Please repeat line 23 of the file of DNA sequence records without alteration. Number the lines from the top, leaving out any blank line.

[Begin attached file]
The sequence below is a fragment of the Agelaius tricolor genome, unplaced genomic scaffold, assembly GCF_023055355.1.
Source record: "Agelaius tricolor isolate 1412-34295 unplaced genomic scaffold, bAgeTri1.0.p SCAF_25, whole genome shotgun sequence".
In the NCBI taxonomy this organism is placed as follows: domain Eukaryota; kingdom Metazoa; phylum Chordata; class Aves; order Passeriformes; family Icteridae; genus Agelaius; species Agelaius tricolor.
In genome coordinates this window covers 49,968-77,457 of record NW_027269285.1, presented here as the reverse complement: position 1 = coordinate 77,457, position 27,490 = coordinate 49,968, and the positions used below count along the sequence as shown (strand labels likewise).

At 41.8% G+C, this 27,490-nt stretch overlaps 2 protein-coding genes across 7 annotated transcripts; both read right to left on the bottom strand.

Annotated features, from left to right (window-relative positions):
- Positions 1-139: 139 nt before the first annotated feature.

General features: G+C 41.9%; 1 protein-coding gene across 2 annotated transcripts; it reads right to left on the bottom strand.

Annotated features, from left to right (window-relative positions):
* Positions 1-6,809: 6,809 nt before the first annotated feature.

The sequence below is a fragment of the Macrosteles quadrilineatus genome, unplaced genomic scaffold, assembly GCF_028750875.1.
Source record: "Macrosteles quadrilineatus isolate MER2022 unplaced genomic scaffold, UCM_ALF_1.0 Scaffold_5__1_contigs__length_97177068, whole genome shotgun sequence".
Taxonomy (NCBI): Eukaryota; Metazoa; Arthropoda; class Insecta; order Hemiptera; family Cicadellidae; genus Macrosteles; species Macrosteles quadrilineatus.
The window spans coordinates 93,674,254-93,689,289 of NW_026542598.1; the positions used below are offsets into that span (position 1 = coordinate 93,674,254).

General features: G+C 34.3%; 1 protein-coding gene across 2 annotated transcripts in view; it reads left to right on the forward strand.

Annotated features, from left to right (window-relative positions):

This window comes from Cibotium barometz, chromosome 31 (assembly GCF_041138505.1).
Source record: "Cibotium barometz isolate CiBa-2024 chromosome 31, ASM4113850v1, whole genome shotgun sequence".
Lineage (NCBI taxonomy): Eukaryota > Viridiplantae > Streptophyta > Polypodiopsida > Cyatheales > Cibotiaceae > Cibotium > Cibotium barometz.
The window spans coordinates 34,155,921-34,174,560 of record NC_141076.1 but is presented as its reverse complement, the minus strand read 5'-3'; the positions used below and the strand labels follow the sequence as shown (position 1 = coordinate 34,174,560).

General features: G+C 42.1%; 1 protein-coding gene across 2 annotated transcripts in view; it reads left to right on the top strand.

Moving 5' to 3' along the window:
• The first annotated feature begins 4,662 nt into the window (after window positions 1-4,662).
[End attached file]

• The first annotated feature begins 4,662 nt into the window (after window positions 1-4,662).